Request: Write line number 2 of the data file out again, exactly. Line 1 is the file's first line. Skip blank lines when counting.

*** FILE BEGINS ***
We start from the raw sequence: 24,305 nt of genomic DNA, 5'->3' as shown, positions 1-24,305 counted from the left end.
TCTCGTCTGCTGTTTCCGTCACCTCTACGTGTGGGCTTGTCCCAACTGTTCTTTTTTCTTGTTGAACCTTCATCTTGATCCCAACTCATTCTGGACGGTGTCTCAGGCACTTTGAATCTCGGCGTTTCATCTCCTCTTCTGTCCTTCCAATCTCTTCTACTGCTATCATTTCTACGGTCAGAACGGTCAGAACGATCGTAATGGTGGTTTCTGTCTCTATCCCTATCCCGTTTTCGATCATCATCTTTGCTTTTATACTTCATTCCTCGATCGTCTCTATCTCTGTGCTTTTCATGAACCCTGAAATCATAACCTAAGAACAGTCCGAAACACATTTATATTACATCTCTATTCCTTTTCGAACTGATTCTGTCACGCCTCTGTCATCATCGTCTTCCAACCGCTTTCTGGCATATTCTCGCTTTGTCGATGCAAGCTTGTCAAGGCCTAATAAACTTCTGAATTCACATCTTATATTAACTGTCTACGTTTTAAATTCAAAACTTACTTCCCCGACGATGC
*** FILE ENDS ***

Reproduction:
TCTCGTCTGCTGTTTCCGTCACCTCTACGTGTGGGCTTGTCCCAACTGTTCTTTTTTCTTGTTGAACCTTCATCTTGATCCCAACTCATTCTGGACGGTGTCTCAGGCACTTTGAATCTCGGCGTTTCATCTCCTCTTCTGTCCTTCCAATCTCTTCTACTGCTATCATTTCTACGGTCAGAACGGTCAGAACGATCGTAATGGTGGTTTCTGTCTCTATCCCTATCCCGTTTTCGATCATCATCTTTGCTTTTATACTTCATTCCTCGATCGTCTCTATCTCTGTGCTTTTCATGAACCCTGAAATCATAACCTAAGAACAGTCCGAAACACATTTATATTACATCTCTATTCCTTTTCGAACTGATTCTGTCACGCCTCTGTCATCATCGTCTTCCAACCGCTTTCTGGCATATTCTCGCTTTGTCGATGCAAGCTTGTCAAGGCCTAATAAACTTCTGAATTCACATCTTATATTAACTGTCTACGTTTTAAATTCAAAACTTACTTCCCCGACGATGC